Arnold Kling

Economic History Lesson

Arnold Kling, Great Questions of Economics
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This quarter's Milken Institute Review is filled with interesting articles. For example, in a round table discussion that includes four Nobel Laureates, economic historian Robert Fogel reminds us about the effects of productivity.

In the United States in 1800, it took five people working on the farm to support one person working off the farm. Today, 2 percent of the labor force not only feeds--and overfeeds--the United States, but another 300 million people around the world...

The share of the labor force in manufacturing today in the United States is lower than it was at the time of the Civil War--again, because productivity in that area has just leaped along.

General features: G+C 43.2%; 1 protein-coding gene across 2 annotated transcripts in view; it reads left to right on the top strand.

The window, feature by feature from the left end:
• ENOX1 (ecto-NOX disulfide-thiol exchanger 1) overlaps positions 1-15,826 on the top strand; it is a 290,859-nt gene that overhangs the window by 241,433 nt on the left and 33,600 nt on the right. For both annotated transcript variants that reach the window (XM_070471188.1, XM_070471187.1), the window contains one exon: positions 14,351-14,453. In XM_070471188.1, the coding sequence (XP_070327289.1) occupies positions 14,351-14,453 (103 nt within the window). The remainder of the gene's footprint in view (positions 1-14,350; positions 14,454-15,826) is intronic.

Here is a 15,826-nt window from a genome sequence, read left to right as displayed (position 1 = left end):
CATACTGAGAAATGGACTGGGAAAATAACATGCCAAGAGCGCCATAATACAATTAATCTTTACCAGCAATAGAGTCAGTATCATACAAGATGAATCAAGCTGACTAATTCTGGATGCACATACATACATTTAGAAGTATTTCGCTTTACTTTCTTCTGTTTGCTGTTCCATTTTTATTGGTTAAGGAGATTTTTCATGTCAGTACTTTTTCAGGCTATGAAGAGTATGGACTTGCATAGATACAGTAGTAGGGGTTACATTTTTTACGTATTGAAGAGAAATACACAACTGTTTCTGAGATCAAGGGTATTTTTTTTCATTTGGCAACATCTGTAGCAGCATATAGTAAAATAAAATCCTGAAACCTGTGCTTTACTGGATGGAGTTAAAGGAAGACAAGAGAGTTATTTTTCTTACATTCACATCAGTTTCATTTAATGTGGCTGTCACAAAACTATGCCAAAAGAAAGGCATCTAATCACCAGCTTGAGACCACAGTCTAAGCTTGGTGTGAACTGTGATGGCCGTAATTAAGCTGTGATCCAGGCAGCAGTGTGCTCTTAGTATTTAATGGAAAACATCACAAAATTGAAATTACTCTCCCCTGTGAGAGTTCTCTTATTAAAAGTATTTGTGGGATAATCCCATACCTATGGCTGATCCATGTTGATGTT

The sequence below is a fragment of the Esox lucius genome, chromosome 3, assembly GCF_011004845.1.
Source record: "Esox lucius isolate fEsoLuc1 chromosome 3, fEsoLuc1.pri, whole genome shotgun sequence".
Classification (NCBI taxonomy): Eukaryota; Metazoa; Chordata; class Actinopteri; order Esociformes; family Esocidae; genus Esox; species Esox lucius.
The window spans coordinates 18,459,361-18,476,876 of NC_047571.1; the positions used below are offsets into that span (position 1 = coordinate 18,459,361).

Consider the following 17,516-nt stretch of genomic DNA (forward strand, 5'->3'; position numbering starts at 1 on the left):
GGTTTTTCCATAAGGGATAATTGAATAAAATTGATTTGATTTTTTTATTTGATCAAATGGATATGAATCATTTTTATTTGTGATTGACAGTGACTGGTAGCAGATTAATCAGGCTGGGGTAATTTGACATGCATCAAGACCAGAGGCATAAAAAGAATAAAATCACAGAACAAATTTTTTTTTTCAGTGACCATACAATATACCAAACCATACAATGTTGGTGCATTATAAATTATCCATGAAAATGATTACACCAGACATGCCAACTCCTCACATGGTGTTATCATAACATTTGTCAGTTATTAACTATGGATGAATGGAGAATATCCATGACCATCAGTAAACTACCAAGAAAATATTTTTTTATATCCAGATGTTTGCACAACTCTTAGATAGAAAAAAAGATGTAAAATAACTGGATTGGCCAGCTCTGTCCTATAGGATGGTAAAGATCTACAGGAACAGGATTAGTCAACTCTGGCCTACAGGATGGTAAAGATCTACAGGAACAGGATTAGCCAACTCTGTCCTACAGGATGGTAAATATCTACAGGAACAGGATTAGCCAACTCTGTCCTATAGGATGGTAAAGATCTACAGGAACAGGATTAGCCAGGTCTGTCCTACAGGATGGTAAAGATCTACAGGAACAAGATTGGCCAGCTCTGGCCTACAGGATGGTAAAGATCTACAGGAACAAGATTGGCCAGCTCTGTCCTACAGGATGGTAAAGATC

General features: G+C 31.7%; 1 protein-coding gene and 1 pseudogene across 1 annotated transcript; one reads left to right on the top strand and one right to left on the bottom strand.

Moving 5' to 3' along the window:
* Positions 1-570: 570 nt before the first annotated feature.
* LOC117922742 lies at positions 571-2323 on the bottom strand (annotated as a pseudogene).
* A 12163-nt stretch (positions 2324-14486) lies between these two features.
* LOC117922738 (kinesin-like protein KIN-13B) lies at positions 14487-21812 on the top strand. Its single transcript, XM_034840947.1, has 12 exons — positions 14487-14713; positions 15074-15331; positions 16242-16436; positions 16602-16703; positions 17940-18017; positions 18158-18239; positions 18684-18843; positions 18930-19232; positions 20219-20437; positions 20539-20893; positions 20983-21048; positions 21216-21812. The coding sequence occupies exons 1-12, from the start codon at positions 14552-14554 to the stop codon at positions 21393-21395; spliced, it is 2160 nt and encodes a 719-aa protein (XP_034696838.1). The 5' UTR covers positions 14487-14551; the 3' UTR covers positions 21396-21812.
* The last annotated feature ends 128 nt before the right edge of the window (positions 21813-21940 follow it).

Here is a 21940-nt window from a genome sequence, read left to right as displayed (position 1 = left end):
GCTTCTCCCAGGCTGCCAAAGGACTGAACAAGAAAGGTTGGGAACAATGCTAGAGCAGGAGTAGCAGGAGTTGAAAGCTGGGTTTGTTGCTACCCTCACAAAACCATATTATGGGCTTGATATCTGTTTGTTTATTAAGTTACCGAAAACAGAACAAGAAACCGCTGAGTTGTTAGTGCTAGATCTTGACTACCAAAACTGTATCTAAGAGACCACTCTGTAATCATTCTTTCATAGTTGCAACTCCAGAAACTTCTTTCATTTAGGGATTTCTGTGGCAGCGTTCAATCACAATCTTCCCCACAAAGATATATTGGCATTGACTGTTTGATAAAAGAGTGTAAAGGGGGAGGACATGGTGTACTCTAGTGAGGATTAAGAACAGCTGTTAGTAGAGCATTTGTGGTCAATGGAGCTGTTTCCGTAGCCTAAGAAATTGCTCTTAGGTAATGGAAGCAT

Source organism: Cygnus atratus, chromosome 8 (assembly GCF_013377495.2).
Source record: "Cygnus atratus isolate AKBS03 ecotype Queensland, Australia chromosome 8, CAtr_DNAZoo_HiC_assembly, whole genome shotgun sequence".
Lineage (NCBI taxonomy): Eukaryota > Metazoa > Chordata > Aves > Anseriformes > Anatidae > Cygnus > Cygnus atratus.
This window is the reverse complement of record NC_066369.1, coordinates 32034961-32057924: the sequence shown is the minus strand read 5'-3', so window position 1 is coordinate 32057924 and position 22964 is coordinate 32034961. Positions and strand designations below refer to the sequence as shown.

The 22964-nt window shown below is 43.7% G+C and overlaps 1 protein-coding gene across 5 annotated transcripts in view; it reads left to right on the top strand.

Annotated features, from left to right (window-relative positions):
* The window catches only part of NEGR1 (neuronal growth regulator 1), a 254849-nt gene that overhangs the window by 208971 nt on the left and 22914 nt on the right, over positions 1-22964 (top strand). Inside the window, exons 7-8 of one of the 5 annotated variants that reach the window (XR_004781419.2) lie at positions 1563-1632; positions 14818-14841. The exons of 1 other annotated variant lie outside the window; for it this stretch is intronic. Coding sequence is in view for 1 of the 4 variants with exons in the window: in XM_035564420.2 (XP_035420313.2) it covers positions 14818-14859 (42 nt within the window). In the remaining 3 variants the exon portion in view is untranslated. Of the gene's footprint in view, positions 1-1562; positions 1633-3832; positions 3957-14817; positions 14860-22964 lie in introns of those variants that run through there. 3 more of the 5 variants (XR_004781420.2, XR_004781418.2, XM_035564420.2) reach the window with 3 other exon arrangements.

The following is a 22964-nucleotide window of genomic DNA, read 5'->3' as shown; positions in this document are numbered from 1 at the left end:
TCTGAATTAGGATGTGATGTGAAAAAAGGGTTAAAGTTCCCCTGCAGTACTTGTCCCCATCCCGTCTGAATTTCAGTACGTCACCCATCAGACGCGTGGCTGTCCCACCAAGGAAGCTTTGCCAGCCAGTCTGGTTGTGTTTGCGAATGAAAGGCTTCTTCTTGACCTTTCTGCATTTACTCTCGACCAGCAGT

Fogel argues that we can afford to shift resources into health care because of higher productivity in these other sectors.

Discussion Question. Fogel forecasts that the share of health care in GDP will rise from 14 percent to 21 percent. In 1993, the Clinton Administration viewed the increase to 14 percent of GDP as a "crisis" that required an overhaul of the nation's health care system. Why would Fogel disagree?

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